Royal Hungarian Landwehr (Honvéd)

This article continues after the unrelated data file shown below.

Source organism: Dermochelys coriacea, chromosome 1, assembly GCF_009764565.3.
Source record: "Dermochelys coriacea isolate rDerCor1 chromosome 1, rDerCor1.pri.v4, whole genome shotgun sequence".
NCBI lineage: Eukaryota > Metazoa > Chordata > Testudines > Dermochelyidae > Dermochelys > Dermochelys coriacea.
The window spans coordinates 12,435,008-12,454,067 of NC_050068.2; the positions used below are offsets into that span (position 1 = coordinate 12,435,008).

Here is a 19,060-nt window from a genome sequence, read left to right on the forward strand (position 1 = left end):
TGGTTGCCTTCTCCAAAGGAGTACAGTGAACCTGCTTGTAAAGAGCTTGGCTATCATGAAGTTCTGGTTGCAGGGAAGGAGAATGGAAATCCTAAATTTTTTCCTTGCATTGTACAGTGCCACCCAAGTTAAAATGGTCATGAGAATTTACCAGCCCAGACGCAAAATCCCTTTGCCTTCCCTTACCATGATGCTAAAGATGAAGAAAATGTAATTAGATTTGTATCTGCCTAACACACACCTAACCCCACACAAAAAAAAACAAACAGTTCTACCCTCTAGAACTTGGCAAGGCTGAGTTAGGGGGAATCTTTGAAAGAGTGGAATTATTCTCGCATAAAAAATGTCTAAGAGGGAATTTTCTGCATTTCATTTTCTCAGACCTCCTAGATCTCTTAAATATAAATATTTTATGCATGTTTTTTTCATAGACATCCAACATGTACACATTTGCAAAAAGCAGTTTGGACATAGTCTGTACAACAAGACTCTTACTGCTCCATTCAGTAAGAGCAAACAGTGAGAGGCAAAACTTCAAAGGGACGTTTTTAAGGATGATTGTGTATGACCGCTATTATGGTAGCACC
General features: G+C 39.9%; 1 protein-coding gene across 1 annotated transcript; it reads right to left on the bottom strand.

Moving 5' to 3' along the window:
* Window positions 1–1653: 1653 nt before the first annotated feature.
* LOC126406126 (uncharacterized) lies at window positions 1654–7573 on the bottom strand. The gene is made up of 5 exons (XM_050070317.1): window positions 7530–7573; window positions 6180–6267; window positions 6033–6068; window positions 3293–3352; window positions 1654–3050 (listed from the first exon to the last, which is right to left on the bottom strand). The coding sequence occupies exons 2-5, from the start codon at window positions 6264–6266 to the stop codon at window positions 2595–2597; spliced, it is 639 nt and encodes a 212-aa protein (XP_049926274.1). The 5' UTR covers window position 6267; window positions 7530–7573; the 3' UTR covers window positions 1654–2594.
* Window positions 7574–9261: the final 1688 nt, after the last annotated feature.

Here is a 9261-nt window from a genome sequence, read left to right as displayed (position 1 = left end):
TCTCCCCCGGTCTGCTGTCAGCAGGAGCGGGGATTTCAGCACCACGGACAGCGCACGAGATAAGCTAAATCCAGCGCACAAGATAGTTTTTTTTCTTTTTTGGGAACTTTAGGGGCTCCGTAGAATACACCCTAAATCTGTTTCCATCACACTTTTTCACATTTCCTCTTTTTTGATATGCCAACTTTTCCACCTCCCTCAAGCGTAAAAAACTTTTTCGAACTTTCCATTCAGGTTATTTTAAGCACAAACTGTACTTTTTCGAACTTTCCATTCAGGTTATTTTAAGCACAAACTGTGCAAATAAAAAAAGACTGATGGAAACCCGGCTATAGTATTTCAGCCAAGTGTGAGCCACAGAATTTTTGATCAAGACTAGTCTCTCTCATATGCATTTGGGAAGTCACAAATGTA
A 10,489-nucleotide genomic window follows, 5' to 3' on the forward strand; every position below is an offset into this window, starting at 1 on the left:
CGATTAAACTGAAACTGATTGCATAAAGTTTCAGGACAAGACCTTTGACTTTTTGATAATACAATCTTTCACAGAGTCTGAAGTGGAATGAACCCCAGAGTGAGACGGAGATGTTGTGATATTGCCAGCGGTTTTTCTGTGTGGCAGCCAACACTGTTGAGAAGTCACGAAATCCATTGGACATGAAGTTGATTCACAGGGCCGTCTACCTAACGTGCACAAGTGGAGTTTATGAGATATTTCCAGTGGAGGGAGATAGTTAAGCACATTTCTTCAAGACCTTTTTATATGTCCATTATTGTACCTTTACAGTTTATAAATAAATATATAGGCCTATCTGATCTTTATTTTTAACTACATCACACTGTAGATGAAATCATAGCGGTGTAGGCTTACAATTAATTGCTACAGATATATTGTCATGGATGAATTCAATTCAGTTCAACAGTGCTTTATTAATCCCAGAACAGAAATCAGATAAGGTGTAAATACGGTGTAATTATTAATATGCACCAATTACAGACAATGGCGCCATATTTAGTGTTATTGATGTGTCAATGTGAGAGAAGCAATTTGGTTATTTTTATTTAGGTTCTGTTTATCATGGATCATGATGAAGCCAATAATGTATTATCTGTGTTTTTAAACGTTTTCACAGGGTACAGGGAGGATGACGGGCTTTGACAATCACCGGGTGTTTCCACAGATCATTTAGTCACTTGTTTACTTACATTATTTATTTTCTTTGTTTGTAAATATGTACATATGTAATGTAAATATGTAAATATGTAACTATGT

At mobilisation in 1914 the Royal Hungarian Landwehr infantry comprised 32 regiments (Nr.1-32) which like their counterparts in the Austrian Landwehr were also known by the garrison headquarters name. An example of this naming practice is the Miscolczer 10.Landwehr-Infanterie-Regiment. In contrast to the Austrian Landwehr, the Hungarians formed additional March formations and at mobilisation 48 battalions were formed (Nr.1-48) which were combined into 16 March regiments (Nr.1-16) of three battalions each. The number of the regiment corresponded to the number of the Hungarian Landwehr division to which it was assigned. Also in contrast to the Austrian Landwehr there were some changes in organisation, particularly an increase in the number of regiments. Although the regiments of the 23rd Hungarian Landwehr Infantry Division which capitulated on the fall of Przemyśl (Nr.2, 5, 7 and 8) were not reformed there existed regiments numbered 33 and 34 (only for a short period) 300. 301, 302, 304 (which also had disappeared in 1918), 305-311-313-316: (Trachomformation - see above with just one battalion each), 312 (disbanded in the Summer of 1916) plus the Honvédinfanteriebataillon Russ. In line with the renaming of the Austrian Landwehr regiments in April 1917, the Hungarian regiments were designated at this time as Honvéd infantry regiments.